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When Spring Doesn’t Show Up…

Or maybe I should say, “When Spring Doesn’t Show Up the way you want or expect it to… because, obviously, Spring always comes.

The problem with our tender humanity is that we form expectations. We learn from history, from our own very personal interactions with Spring across a lifetime, that Spring means certain things.

My childhood springs in upstate New York formed me to expect chill, bright days that smelled of fresh, earthy grass and made the little creek by the driveway gurgle with melting snow. It was so clear to my little elementary self, that something new was happening. Being in Holland, MI for college during springtime was heavy downpours over a flower-laden campus- a lot of dashing for cover that made me feel breathlessly alive. I remember studying abroad in South America, and how the Spring air felt completely different on my skin; it was so soft. It made me fell calm and content even in a season of change, a tiny smile always on my lips.

Spring in the midwest, where I now live, delivers innumerable delights. It delivers sun. Actually, I think I said that wrong, because sometimes after our moldering midwest winters, we have to say SUN instead. After a hundred days of a hundred colors of gray, Spring brings on blue skies, and warmer temperatures, and color. All the colors.

Beckoning, green grass, a foot tall before you blink, and frothy, green baby leaves popping out all over the shy, naked trees. Oh, the colorful trees! There are some dusted in vast coatings of silky, white petals, and others with a thousand pink pompoms. Have you seen the weighty, waxy blooms of the magnolia tree? Everywhere where you look, the freshly blooming trees are practically competing with their color.

Needless to say, Holland, MI is properly overrun with more tulips that can be counted in Spring- just batches and batches of color, spread street by festooned street. Spring here is show-stopping, vibrant victory over winter’s long death and dreariness.

Yes, Spring has taught us by our own lived history, to expect annual, resplendent revival.

But what do we do when Spring doesn’t show up?

Holland has had high temperatures only in the forties all the way until Wednesday of this week. We’ve been holding our breath, shivering in our puffy coats, and hoping Spring’s glorious sun, and warmth, and color-studded splendor will arrive in time to make a worthy difference on the tulips before the Tulip Festival next week. Tulip Time honors and celebrates the fulfillment of all that we’ve come to expect out of Spring.

But Spring hasn’t quite shown up this year the way we’ve come to expect.

Sometimes, we go through seasons of change in our own lives, that similar to a disappointing Spring, don’t turn out how we expect. Throughout a lifetime of personal growth and change, we come to recognize and even anticipate these approaching seasons of change. Things start to brighten. You can almost sense the buds about to pop into color, the tips of green shoots start to show through the hard-packed soil of your life.

And so, we expect the fledgling relationship to blossom. We expect the sought after job to be offered. We expect full, remarkable healing to occur. Maybe we even think that the vast, dark cloud of depression will thunder and pour its way out of our life, and lift to clear skies.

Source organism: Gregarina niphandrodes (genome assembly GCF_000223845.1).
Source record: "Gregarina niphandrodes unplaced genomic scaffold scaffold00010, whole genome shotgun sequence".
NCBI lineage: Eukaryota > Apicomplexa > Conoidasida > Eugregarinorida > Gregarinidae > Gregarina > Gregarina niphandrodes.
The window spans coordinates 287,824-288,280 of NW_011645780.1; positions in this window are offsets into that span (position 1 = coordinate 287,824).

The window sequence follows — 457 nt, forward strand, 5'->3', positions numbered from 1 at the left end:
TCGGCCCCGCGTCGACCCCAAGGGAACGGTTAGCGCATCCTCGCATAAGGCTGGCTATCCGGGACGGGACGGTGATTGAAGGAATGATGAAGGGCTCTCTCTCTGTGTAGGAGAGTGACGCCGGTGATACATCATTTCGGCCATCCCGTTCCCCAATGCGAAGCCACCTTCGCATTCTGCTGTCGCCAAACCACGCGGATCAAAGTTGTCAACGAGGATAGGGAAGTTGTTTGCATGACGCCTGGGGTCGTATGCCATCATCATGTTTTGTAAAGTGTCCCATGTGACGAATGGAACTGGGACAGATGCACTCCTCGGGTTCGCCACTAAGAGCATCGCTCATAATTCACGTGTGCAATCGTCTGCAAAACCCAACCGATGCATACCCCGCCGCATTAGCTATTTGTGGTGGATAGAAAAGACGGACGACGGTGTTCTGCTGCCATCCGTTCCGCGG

We learn, over the course of our days, to look for these changes, and even to expect them because of how things have happened before. The older we get, the more we live our lives with a degree of experience— experience that trains us to look for and anticipate certain kinds of change.

And then Spring doesn’t show up the way we expect it to.

It feels like the years when we wash the winter coats and put them in storage too soon, or misdiagnose the weather and take the flannel sheets off the bed three weeks too early. We’re then left moping through a series of gray, sleety days up to our elbows in our wool sweaters and teacups.

When the relationship fizzles, or the new job is offered to a different person, the health diagnosis gets more complicated, and the depression does.not.lift, that is our Spring that has not shown up as we’ve expected.

It is awful. Worse than wool sweaters and teacups up to our elbows.

In Holland, our weather shifted yesterday. We’ve been waiting for— expecting— Spring for more than a month. And suddenly, yesterday, it made its presence known.

Spring always comes.

Our history has formed us to expect the changes of Spring from year to year. Our very bodies have a learned knowledge of the smells, sounds, and feels that we can expect of Spring. And, our bodies have a learned expectation in regard to the seasons of change in our personal lives.

Spring always comes. Always. The expectations that we have for it, those are hope. And it is always hope that gets us to our best days, the expectant ones. Our deep seeded longing for, and anticipation of, change is generated by hope.

Do not let your hope die. Hope lives in us because of an eternal promise that change does come. Change always comes.

Hold tight to hope, my friends. Keep looking for change.

Tulips Header Photo by Giu Vicente on Unsplash

Blossoms Photo by Evgeny Lazarenko on Unsplash

Dark Sky Photo by andreas kretschmer on Unsplash

Bright Bird Photo by Ray Hennessy on Unsplash

Katy Sundararajan

Katy enjoys writing here at the Reformed Journal about the small things that give us pause and point us to great wonder, the things that make our hearts glad and remind us of where our hope comes from. You can find more of Katy’s writing through Words of Hope free daily devotionals, and in Guideposts’ All God’s Creatures: Daily Devotions for Animal Lovers. Give Katy a good book, a pretty view, or a meal around the table with laughing people and she’ll say, “All is well.”


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